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Wednesday, November 26, 2008

No Doctors in Countries with Socialized Medicine? Data, Please....

Oh look! Some early turkey in my inbox! ;-)

"Ronald S. Bank, M.D." sends me an e-mail with nothing but the following subject line: "Good luck trying to find MDs willing to work for nothing in single payer."

Right, Dr. Ron. Our glorious market-based health care system is why the United States ranks 42nd worldwide in physicians per capita, ahead of those godless socialists in Canada, but behind Denmark, Ukraine, Norway, the Netherlands, Sweden, Spain, Germany, France, Portugal, Israel, and even Cuba, all of which I suspect have some sort of nationalized health coverage.

So, Dr. Ron, when Obama and Daschle get done reforming health care, be sure to send me a postcard from your new office in Zimbabwe.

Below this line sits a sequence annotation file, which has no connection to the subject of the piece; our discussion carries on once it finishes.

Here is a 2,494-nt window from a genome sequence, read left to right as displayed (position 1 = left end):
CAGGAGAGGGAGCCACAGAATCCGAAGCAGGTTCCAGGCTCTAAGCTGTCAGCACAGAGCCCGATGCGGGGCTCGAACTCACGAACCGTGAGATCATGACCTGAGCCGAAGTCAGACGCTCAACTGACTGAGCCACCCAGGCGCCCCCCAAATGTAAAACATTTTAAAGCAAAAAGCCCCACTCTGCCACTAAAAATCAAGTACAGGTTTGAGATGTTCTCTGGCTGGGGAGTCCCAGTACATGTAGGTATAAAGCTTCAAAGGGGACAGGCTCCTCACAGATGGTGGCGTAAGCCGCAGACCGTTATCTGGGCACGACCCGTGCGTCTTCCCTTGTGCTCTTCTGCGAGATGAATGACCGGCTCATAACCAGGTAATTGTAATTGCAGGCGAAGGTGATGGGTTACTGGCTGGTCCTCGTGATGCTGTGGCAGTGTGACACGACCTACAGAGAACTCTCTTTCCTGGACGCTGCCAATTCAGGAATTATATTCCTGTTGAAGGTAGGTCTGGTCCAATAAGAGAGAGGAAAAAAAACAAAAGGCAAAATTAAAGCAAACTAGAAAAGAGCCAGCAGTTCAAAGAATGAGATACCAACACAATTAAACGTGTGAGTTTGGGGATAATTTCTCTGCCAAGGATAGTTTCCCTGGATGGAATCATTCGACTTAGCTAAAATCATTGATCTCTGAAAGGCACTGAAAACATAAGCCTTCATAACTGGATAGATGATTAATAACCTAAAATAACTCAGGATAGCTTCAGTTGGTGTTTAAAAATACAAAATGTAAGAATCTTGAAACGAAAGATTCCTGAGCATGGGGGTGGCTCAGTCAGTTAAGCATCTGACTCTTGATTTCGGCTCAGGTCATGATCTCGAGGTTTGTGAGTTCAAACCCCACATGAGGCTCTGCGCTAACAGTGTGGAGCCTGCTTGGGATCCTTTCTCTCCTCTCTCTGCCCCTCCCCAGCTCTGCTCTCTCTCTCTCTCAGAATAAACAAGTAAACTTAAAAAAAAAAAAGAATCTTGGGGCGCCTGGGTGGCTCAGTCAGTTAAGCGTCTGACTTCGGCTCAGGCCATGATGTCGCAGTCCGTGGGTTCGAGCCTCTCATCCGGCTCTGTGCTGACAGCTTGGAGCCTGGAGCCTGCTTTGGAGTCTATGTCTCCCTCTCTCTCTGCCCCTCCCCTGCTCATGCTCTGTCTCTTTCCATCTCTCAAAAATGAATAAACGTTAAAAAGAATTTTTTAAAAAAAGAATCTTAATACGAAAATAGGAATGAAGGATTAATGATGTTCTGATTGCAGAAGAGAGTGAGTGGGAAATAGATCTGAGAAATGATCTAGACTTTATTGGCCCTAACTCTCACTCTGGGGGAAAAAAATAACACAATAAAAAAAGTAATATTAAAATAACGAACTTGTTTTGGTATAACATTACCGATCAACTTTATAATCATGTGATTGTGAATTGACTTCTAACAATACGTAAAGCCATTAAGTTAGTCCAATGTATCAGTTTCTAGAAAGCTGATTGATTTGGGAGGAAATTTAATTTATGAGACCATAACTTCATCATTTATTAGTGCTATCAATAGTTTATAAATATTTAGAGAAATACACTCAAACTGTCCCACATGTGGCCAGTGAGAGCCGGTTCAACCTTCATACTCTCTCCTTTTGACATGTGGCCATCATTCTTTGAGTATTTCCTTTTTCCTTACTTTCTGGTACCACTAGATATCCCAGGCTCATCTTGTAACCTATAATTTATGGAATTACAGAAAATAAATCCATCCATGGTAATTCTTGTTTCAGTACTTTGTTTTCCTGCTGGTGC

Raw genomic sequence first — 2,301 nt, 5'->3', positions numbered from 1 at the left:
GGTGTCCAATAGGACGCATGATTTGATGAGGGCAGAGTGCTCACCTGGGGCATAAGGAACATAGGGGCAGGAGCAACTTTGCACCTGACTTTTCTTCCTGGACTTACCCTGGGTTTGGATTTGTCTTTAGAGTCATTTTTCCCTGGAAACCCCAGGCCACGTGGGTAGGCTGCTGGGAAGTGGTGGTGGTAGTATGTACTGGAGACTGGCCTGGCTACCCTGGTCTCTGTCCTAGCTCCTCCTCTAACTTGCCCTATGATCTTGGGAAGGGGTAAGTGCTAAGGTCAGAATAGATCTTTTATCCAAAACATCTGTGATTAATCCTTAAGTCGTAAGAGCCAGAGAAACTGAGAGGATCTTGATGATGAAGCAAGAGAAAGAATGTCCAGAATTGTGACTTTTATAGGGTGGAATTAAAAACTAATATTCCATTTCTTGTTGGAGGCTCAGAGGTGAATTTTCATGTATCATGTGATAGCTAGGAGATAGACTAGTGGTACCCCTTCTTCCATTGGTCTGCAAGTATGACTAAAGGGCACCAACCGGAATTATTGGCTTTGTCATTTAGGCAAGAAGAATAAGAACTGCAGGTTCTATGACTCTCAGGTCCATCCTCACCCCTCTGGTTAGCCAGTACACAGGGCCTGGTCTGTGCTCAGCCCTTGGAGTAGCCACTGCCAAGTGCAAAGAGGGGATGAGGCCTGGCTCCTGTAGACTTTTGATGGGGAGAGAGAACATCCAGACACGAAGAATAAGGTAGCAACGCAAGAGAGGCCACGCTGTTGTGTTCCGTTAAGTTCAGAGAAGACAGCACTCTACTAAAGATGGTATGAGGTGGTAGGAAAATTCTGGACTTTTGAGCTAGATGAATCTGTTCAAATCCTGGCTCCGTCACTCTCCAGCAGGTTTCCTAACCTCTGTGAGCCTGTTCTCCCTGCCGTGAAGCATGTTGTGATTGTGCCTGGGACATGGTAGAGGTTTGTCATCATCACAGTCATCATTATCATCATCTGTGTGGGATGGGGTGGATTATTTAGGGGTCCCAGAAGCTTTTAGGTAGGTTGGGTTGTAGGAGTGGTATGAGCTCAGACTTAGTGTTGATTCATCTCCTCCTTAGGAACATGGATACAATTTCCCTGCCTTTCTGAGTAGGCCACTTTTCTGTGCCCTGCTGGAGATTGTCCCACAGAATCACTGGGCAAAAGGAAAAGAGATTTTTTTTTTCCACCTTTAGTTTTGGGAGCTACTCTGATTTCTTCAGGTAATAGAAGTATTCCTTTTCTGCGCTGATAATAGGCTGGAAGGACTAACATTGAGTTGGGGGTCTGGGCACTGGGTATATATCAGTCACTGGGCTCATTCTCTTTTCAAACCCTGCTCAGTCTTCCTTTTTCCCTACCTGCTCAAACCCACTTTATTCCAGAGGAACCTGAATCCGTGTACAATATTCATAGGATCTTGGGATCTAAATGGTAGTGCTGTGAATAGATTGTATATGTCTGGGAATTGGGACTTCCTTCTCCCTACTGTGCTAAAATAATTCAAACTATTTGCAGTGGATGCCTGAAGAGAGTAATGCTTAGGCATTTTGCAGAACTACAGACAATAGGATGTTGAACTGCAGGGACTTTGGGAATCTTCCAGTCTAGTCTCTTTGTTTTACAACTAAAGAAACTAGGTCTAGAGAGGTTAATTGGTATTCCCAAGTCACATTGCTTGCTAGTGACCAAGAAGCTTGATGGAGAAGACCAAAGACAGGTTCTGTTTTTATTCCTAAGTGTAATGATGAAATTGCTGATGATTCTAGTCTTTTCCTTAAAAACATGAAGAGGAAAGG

1. I suspect that Obama and Daschle will have to fight a long, bitter, ferocious war for their cause, especially if they have comprehensive reform in mind. They may well lose that war to the special interests. But really, nothing short of total reform will do any good. Whether or not they can "pull it off" may depend in large measure on exactly how they propose to pay for it.

  2. Look, as a taxpayer, I wouldn't mind contributing to some sort of fund or program to help people get health insurance. But I don't want any kind of mandates. I am self-employed and pay my own health insurance. It is not easy but I just have to set priorities. So I want what I pay for...to see a doctor whenever I want to, and not have to wait until it is too late for a test or operation.

  3. CA, once again YOU ARE WRONG.